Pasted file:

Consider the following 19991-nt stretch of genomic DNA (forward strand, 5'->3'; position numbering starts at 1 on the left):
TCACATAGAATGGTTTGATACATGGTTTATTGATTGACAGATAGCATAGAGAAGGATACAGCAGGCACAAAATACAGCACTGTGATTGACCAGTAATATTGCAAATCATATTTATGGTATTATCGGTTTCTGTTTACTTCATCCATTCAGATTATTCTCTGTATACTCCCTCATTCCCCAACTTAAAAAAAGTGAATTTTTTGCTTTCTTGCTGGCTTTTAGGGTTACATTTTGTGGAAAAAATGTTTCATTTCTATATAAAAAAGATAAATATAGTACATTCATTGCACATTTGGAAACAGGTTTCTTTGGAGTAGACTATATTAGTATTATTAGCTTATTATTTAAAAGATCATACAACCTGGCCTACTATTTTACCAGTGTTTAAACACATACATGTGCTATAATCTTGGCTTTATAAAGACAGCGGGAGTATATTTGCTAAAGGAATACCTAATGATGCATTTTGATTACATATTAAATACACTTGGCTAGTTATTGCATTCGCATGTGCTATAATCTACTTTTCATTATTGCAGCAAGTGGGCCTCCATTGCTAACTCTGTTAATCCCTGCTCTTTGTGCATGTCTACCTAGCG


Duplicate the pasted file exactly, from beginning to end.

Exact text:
Consider the following 19991-nt stretch of genomic DNA (forward strand, 5'->3'; position numbering starts at 1 on the left):
TCACATAGAATGGTTTGATACATGGTTTATTGATTGACAGATAGCATAGAGAAGGATACAGCAGGCACAAAATACAGCACTGTGATTGACCAGTAATATTGCAAATCATATTTATGGTATTATCGGTTTCTGTTTACTTCATCCATTCAGATTATTCTCTGTATACTCCCTCATTCCCCAACTTAAAAAAAGTGAATTTTTTGCTTTCTTGCTGGCTTTTAGGGTTACATTTTGTGGAAAAAATGTTTCATTTCTATATAAAAAAGATAAATATAGTACATTCATTGCACATTTGGAAACAGGTTTCTTTGGAGTAGACTATATTAGTATTATTAGCTTATTATTTAAAAGATCATACAACCTGGCCTACTATTTTACCAGTGTTTAAACACATACATGTGCTATAATCTTGGCTTTATAAAGACAGCGGGAGTATATTTGCTAAAGGAATACCTAATGATGCATTTTGATTACATATTAAATACACTTGGCTAGTTATTGCATTCGCATGTGCTATAATCTACTTTTCATTATTGCAGCAAGTGGGCCTCCATTGCTAACTCTGTTAATCCCTGCTCTTTGTGCATGTCTACCTAGCG